1. One-in-Seven New U.S. Marriages is Interracial or Interethnic
2. <ul><li>Two data sources: Pew Research Center's analysis of demographic data about new marriages in 2008 from the U.S. Census Bureau's American Community Survey (ACS) and Pew Research Center's analysis of its own data from a nationwide telephone survey conducted from October 28 through November 30, 2009
3. Nationally representative sample of 2,884 adults </li></ul>
4. <ul><li>14.6% of all new marriages in the United States in 2008 were between spouses of a different race or ethnicity from one another.
5. Includes marriages between a Hispanic and non-Hispanic, marriages between spouses of different races (white, black, Asian, American Indian, multiple, &quot;some other&quot;).
6. 9% of whites, 16% of blacks, 26% of Hispanics and 31% of Asians married someone whose race or ethnicity was different from their own. </li></ul>
7. <ul><li>22% of all black male newlyweds married outside their race.
8. Just 9% of black female newlyweds married outside their race.
9. 40% of Asian female newlyweds married outside their race.
10. 20% of Asian male newlyweds married outside their race. </li></ul>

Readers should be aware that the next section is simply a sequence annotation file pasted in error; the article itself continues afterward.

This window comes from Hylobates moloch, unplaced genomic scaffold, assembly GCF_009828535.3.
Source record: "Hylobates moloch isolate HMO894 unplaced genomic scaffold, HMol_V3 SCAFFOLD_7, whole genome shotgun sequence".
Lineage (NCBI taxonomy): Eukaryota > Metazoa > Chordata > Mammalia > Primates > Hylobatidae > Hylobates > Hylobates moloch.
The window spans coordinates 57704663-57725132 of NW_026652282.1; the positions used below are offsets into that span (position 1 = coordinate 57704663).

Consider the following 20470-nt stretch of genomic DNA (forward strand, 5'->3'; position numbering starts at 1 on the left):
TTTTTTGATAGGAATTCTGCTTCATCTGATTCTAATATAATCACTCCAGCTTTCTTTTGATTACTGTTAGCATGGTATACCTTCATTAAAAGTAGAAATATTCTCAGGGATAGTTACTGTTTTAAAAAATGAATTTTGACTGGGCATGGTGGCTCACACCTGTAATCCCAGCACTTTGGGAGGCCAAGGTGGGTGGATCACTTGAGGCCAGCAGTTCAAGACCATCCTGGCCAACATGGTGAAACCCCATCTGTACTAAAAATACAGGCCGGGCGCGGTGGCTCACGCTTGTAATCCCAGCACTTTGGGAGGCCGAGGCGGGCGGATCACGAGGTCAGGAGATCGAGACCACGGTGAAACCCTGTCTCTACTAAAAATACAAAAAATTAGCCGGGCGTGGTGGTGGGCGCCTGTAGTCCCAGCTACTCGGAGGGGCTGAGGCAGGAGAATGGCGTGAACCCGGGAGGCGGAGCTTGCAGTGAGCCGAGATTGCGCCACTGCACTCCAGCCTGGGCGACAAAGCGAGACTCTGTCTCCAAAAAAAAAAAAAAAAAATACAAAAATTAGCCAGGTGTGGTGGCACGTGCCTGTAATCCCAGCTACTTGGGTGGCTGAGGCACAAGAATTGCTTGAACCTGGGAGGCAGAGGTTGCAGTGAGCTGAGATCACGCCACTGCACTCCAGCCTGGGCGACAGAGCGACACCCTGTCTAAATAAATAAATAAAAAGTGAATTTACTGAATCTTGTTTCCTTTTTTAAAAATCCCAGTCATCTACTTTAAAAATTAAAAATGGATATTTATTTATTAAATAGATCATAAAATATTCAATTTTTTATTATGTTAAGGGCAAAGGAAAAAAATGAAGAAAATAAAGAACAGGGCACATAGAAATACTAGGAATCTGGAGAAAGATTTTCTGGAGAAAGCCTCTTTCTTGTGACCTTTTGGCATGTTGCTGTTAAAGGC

11. <ul><li>There are no gender differences in intermarriage rates among whites and Hispanics.
12. Rates of intermarriages among newlyweds in the U.S. more than doubled between 1980 (6.7%) and 2008 (14.6%).
13. Different groups experienced different trends.
14. Rates more than doubled among white people and nearly tripled among black people. </li></ul>
15. <ul><li>Rates were nearly identical in 2008 and 1980 for Hispanics and Asians.
16. Ongoing Hispanic and Asian immigration wave of the past four decades influenced these trends. These immigrants have enlarged the pool of potential spouses for out-marriage for whites and blacks.
17. For Hispanic and Chinese dating , the ongoing immigration wave has also enlarged the pool of potential partners for in-group marriage. </li></ul>